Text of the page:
Emotional intelligence is separate from cognitive, or frontal lobe intelligence, Parks said, where a student will demonstrate their prowess with grades. “You can’t make the assumption [that] just because the student gets an A on the exam they’re able…to use that information effectively with a patient…How that physician engages with that patient in terms of devising and implementing a treatment plan is just as important as what’s in the treatment plan.”
Parks said that the sample size is so small and the statistical significance is so great, that something “tremendous” is happening—the numbers indicate that. “How can you have a sample size of 30 with a standard student…comparing the same person before and after…and have such stark differences in improvement. The improvement is real, the question is why,” Parks said.
“They argue it’s the curriculum but it could also be the curriculum and the setting, or the curriculum and the setting and seeing mostly African-American faculty members.”
In the multiple linear regression analysis, Parks said, looking at what particular demographic variable had the most impact in changing or improving limited emotional intelligence domains, “We saw…a statistically relevant correlation between self-described race—African American—and motivation,” he said. “The implication of that result is that African Americans have much more height and motivation in terms of an emotional intelligence parameter because it’s being presented with a health disparities reduction curriculum and that goes to the social justice aspect.”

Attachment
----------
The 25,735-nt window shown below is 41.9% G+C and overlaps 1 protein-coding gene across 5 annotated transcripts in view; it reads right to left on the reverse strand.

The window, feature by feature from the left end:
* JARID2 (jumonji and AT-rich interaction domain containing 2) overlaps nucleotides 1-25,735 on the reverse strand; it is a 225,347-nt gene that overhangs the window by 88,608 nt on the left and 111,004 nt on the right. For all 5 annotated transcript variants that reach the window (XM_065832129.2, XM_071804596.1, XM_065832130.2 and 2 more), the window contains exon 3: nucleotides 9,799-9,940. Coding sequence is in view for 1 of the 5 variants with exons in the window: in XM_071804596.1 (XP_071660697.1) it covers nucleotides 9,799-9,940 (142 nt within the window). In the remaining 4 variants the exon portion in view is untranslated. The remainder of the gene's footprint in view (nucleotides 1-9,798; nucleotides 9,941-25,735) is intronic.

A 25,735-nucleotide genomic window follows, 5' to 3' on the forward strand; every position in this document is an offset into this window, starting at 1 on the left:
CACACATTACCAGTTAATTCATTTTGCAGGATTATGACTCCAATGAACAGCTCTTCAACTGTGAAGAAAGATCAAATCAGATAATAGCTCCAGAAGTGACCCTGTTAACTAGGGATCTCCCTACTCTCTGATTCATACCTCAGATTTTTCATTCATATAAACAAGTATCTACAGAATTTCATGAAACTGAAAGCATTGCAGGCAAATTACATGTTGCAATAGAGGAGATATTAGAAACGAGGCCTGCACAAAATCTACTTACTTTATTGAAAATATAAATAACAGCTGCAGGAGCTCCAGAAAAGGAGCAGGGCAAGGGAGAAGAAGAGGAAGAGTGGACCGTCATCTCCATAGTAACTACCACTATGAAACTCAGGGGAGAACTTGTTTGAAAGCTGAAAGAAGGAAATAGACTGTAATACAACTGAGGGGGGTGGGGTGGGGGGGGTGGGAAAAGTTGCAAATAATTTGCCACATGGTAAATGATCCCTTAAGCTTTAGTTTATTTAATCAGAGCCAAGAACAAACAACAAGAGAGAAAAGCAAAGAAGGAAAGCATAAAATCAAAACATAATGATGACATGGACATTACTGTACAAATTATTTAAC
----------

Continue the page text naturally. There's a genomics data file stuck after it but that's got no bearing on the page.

“I would make that argument from these results—that if a medical school applicant has a choice of going to a [predominately white institution] or HBCU medical school and they pick an HBCU, the results of measuring their EI are probably going to be similar to our [test] students because they’re going to have this inherent sense of social justice reinforced by being at the HBCU,” Parks said. He implies that argument saying Meharry produces a high percentage of primary care physicians. “When our graduates leave Meharry, they want to work in primary care fields. So it would appear that if you were to…measure it you would probably have similar results to what you are seeing in our smaller study,” he said. “And these students are probably self-selecting for an HBCU because they had that social justice mission and Meharry mirrors that.”
The next step from this paper, Parks said, is to look specifically at an HBCU medical school cohort. “There is something special about [a self-identified African American student] going to an HBCU for the purpose of addressing health issues related to African Americans. And this study proves that.”
“That is not in the literature when you read these articles that have been written about majority schools. The issue is that with the measures they’re using, the cohorts of their African-American students is so small, they can’t get any statistically significant results. So one of the reasons why I think this particular article was published is because no one is looking at African-American students intentionally in a medical school context. And folks want that question addressed. Really this is the first paper that’s kind of addressing that issue intentionally…we’re actually targeting an African-American cohort,” Parks said.
“It’s putting a key in the door that just needs to be turned and opened. The key exists now.”
CLICK HERE to read the paper in the November 2019 Journal of Health Care for the Poor and Underserved.